"After 32 years, she could finally unlock her bedroom door," Schubert said.
She also praised Carson-Sandler, the Sacramento area rape victim who literally stood up to DeAngelo during Monday's hearing. Schubert said Carson-Sandler was able to "turn your pain into power."
Two of her fellow district attorneys, Ventura County's Gregory Totten and Orange County's Todd Spitzer, said they were frustrated that they couldn't pursue the death penalty against DeAngelo. Spitzer said he went along with the plea deal only after victims from Orange County told him they supported the agreement.
Spitzer also took a swipe at the "defund the police" movement that's sprung up after the in-custody death of George Floyd in Minneapolis. Spitzer said DeAngelo's arrest was the product of dedicated police work.
"I am scared about the direction this nation is taking and its lack of commitment to law enforcement," he said.
'All of Sacramento was a victim of that man'
DeAngelo, who has been confined to Sacramento County Main Jail since his arrest at his home in Citrus Heights, arrived at the makeshift courtroom at the University Union about 20 minutes before the hearing began. He was trucked to the campus ballroom in a burgundy van that was backed up to a loading dock.
More than 150 people attended — including DeAngelo's victims and relatives of victims, journalists and prosecutors from all over the state — forcing courtroom officials to seek a large enough venue that could allow for social distancing during the COVID-19 pandemic. Most of the lawyers, family members and others wore masks; boxes of tissue were stacked up for victims and next of kin.
The Sacramento State ballroom, which can accommodate up to 2,000 people, was configured for a court hearing, with plastic chairs spaced far apart and a stage set up at one end. Bowman sat in the middle of the stage, with DeAngelo and his public defenders at the right and a succession of district attorneys, led by Sacramento's Anne Marie Schubert, at the left.
Among those savoring the moment was Margaret Wardlow, who was 13 when she was attacked by the man known as the East Area Rapist at her home on La Riviera Drive, just minutes from Sacramento State.
It was Nov. 10, 1977. Wardlow was DeAngelo's youngest victim. Now, nearly 43 years later, Wardlow waited to see her attacker and hear his plea.
"He's going to plead guilty to my crimes, as well as others," she said, relishing a bit of irony. DeAngelo attended Sacramento State for a time. "He went to university here. I bet he had no idea that this is the way he'd visit his alma mater. Hopefully, this will give some closure."
Wardlow remembered how the East Area Rapist's reign of terror gripped — and transformed — the capital region. As a 13-year-old living in Sacramento, she followed accounts of the crimes obsessively, preparing in her mind how she would fight back if the time came. It did and she would.
"I was very defiant. I read every single article. I was always reading the newspaper," she said. "By the time he got to my house, I told him I didn't care. I don't think he enjoyed visiting my home.
"All of Sacramento was a victim of that man," Wardlow said. "Everyone was in a fit of panic. It was a time of sheer terror."Authorities call DeAngelo's frail look an act
Among the few who gathered outside the building was Todd Jearou, a retired law enforcement chaplain, who as a teenager in the 1970s had just moved to Carmichael with his family when the East Area Rapist attacked one of his neighbors.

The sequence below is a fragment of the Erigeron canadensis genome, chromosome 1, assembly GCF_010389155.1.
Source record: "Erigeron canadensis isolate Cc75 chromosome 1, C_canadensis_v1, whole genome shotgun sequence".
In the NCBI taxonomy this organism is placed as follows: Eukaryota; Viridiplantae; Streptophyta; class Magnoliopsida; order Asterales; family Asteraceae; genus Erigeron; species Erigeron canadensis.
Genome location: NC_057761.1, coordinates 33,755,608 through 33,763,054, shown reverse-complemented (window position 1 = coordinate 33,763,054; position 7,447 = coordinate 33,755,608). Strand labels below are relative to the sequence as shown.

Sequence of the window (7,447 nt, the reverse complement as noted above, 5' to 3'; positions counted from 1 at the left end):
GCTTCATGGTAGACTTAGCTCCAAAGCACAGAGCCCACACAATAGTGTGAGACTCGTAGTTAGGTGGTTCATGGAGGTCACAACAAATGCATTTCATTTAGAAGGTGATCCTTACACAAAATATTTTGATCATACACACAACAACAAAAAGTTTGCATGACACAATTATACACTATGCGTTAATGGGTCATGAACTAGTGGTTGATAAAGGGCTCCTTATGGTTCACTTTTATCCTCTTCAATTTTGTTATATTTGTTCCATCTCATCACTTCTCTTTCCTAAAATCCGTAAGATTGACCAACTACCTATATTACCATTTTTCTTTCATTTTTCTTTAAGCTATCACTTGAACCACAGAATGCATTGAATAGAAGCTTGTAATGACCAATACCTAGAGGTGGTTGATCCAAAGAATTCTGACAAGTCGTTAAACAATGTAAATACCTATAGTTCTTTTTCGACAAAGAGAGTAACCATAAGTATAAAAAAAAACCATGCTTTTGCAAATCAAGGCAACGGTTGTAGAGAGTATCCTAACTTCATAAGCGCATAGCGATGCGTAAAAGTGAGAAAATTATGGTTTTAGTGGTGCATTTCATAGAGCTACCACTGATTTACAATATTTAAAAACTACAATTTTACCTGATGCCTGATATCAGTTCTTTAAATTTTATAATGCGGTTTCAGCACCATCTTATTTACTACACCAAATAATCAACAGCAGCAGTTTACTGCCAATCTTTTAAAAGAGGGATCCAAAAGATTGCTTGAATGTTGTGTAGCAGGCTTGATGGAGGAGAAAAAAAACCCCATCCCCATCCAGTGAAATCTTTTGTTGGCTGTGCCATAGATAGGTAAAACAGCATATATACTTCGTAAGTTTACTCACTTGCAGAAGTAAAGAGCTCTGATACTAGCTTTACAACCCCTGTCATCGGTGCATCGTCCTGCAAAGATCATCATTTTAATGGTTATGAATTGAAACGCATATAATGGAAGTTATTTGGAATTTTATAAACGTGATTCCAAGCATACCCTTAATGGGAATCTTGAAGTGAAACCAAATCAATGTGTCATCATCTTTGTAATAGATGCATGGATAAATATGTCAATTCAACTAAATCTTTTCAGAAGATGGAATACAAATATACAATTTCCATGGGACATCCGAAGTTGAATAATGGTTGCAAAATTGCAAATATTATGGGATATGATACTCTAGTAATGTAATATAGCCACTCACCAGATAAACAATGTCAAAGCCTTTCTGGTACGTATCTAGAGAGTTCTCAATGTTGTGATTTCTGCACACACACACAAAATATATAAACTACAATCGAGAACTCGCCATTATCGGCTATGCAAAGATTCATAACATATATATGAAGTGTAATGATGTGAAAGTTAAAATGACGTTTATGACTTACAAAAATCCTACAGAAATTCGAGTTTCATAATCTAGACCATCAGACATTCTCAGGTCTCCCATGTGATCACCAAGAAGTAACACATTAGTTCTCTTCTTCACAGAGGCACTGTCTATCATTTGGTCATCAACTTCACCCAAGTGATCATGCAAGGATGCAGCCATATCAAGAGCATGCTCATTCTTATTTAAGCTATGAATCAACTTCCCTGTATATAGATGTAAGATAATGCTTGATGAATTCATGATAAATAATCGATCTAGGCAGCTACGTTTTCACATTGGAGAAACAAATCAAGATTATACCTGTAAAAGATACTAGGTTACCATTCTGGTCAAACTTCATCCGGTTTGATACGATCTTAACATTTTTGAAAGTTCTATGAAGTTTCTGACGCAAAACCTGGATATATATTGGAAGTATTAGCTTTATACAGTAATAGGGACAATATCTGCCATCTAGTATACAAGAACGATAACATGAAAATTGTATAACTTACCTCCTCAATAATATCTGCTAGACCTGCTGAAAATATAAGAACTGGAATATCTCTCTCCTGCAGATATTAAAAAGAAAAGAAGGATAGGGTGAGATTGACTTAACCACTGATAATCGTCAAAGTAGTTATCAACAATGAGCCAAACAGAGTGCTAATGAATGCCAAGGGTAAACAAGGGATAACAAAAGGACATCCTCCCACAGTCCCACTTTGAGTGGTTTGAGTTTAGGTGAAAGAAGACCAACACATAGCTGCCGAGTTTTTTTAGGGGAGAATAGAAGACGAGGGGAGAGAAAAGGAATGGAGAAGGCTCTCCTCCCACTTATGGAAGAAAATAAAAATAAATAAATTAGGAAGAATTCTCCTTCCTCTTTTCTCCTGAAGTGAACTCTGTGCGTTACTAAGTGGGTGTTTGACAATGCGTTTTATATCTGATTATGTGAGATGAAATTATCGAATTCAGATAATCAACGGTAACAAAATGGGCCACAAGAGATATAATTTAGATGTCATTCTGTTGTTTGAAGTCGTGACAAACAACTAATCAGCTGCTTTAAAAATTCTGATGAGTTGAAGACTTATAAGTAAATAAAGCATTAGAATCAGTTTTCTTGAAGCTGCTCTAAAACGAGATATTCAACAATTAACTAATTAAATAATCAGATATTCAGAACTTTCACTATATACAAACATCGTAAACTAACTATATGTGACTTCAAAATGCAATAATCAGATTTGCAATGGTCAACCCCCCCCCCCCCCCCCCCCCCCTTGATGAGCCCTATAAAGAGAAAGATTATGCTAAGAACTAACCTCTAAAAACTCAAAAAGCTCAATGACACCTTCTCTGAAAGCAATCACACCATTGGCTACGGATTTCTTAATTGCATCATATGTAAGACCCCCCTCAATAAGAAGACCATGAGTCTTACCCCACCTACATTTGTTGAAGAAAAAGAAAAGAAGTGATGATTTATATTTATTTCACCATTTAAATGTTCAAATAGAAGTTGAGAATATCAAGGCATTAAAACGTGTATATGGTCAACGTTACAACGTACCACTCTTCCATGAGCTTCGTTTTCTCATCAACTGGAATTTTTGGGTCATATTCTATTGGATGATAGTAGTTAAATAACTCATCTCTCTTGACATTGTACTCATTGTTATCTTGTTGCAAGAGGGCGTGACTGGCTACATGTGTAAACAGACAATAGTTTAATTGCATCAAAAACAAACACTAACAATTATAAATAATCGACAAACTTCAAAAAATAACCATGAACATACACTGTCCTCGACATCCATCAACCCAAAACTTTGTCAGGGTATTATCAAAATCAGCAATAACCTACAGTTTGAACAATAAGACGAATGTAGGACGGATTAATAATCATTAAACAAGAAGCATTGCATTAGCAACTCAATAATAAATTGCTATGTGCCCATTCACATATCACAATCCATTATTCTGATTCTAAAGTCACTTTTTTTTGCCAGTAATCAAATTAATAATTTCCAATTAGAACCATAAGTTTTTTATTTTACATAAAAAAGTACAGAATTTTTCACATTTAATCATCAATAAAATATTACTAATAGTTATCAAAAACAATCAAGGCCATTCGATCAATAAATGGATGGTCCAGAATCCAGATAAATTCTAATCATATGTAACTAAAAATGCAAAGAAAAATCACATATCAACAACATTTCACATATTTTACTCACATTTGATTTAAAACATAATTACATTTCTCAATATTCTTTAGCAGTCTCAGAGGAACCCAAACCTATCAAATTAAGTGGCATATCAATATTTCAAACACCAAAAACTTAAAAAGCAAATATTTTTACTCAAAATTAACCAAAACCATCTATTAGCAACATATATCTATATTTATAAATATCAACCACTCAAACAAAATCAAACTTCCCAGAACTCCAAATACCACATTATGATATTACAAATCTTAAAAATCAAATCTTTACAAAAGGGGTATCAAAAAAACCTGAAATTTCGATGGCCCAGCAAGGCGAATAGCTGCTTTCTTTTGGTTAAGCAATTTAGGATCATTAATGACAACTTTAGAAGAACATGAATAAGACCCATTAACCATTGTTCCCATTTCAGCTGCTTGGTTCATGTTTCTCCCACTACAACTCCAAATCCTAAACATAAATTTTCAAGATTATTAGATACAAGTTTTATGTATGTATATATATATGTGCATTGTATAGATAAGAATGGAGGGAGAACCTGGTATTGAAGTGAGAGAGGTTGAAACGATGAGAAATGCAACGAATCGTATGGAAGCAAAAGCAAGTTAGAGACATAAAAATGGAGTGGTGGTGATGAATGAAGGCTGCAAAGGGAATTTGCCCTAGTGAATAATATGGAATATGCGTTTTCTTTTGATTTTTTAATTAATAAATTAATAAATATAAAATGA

"He struck seven houses down," Jearou said. "We believe he was in our front yard for sure."
Jearou said the fear of the East Area Rapist was a "very huge deal" during his childhood and young adulthood, and completely changed the way his family lives their lives.
"We couldn't go anywhere by ourselves anymore," he said. "Everybody knew he was very, very violent."
Jearou said he's been "hooked" on the case ever since.
DeAngelo's saga has spawned a best-selling book and a six-part documentary series on HBO that debuted Sunday. Everything about the case has been extraordinary, including the investigation that led to DeAngelo's arrest.
Although he hadn't struck in decades, Schubert, the Sacramento DA, made finding a suspect a priority. She spearheaded a task force that used DNA evidence from old crime scenes, including semen found inside Charlene Smith, a woman DeAngelo killed along with her husband, Lyman, in Ventura County in 1980, to track him down.
The DNA evidence was plugged into genealogical websites in an effort to find a match. Eventually, investigators found a distant relative on a website called GEDmatch.com and were able to construct a family tree that led them to DeAngelo's home in Citrus Heights.
DeAngelo had been living in the suburb for years after being fired from the Auburn Police Department and becoming a truck mechanic. Investigators followed DeAngelo around in an empty garbage truck and matched DNA from trash he'd discarded with crime-scene DNA.
Ho, a Sacramento deputy DA, recalled that DeAngelo was living a vigorous life, racing around town on a motorcycle, as he was being tracked by investigators. But when they arrested him, "he feigned feeble incoherence." Schubert agreed that she believed DeAngelo was faking his frailties.
Law enforcement sources have scoffed at DeAngelo's seemingly frail demeanor and use of a wheelchair since the day he was arrested, and family members of his victims agree.
"Absolutely 100 percent, it's an act what's going on," said Jen Carole, daughter of Lyman Smith and stepdaughter of Charlene, the slain Ventura couple. "He spent his whole life trying to prove he was a man but he can't even 'man up' for this. He literally cannot sit there and act like a man."
As the details of her father and stepmother's death were read aloud by Cheryl Temple, Ventura's chief assistant DA, Carole said she kept her eyes trained on the prosecutor instead of DeAngelo.
"It was really hard in the moment but I feel much better now," Carole said. "I feel like, OK, I can let go of this."
Kris Pedretti, one of DeAngelo's rape victims, told reporters outside the ballroom that it was "empowering" for her and others to see DeAngelo.
"We want people to know there are survivors and we're not afraid to face him," said Pedretti, who was raped in her Carmichael home when she was 15. "We have a great support system. ... We're just surrounded by brave women. We support each other. We all know each other.
"This is not our shame," she added. "This is not our secret anymore."